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Expiration of conforming loan limits is going to cost you

If your current home--or the home you are buying--is in a designated "high-cost" area, keep an eye on your calendar. Effective October 1, 2011, the temporary conforming loan limits for your area will expire.

What are "conforming loan limits"?

Of all the various mortgage types available to homeowners and homebuyers, it's the conforming mortgage market that often offers the lowest mortgage rates around. A conforming mortgage is one that (literally) conforms to the guidelines of Fannie Mae or Freddie Mac.

Conforming limits

Mortgage guidelines are an underwriter's rule book; and with respect to conforming loans, underwriters have lots of rules to follow. Fannie Mae's mortgage guidelines, for example, total 1,253 pages.

Among its rules is the "loan limit": the maximum dollar amount allowed for a Fannie Mae or Freddie Mac-securitized mortgage. Loan limits are defined in Fannie and Freddie's respective charters, and amended by Congress annually.

Since 2006, the typical conforming loan limits have been unchanged in the Continental U.S.:

  • 1-unit home: $417,000 loan limit
  • 2-unit home: $533,850 loan limit
  • 3-unit home: $645,300 loan limit
  • 4-unit home: $801,950 loan limit

Loans too large for those limits are known as "jumbo" mortgages. Jumbo mortgages tend to carry higher rates and fees compared to an otherwise comparable conforming loan.

As this is written, the interest rate for a 30-year fixed-rate jumbo mortgage is 5.32 percent. The 30-year conforming fixed-rate mortgage comes in at 4.81 percent. On a $700,000 home loan, that's a monthly difference of nearly $220.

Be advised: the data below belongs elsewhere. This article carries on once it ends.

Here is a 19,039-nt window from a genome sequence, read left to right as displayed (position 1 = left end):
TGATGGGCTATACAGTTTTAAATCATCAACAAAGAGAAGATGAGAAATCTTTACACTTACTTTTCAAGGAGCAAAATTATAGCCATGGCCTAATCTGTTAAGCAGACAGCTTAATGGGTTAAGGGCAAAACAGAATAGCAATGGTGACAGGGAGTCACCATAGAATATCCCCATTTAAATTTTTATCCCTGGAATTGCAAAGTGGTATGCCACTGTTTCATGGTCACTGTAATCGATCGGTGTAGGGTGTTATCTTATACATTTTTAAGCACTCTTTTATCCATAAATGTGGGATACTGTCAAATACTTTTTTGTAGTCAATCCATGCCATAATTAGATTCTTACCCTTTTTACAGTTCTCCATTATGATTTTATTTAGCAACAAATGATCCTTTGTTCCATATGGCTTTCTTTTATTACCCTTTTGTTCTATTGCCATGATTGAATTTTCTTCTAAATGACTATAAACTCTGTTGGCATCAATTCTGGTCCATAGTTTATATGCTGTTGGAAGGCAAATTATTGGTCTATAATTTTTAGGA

"High-cost areas" have higher loan limits

In some parts of the country, though, conforming loan limits are higher, currently ranging from $417,000 to $729,750. This is a byproduct of 2008's economic stimulus programs.

First, in February of that year, the Economic Stimulus Act set a temporary, 1-unit conforming loan-size limit of up to $729,750 in "high-cost areas." Then, five months later, the Housing and Economic Recovery Act raised the floor to $625,500 on a permanent basis, where high-cost is defined as counties and municipalities in which the median home price considerably exceeds the national average.

By home type, the temporary high-cost limits as set by Congress are:

  • 1-unit home: $729,750 loan limit
  • 2-unit home: $934,200 loan limit
  • 3-unit home: $1,129,250 loan limit
  • 4-unit home: $1,403,400 loan limit

These temporary limits expire in October 2011.

Time is running out if you live in a high-cost area

The changes to Fannie Mae and Freddie Mac's charters give homeowners in high-cost areas--including Washington, D.C. and San Francisco--access to the same low, conforming mortgage rates as homeowners in less-expensive cities such as Cincinnati.

In order to determine whether you live in a high-cost area, view this government spreadsheet which lists each county and its respective limits.

If you live in a high-cost area, look out. As of May 2011, a $925,000 home purchase needs a 21 percent down payment to keep it within conforming loan limits. After October 1, 2011, that figure will jump to 33 percent. It is an out-of-pocket cash difference of $104,250 to get access to the best rates in the market.

You can limit your financial exposure by planning ahead.

About the author:

Dan Green is a loan officer with Waterstone Mortgage in Cincinnati, Ohio, and the author of the nationally recognized mortgage blog, TheMortgageReports.com. Dan serves high-cost loan limit areas and speaks to national audiences about mortgage rates and the mortgage market. Follow him on Twitter at @mortgagereports.

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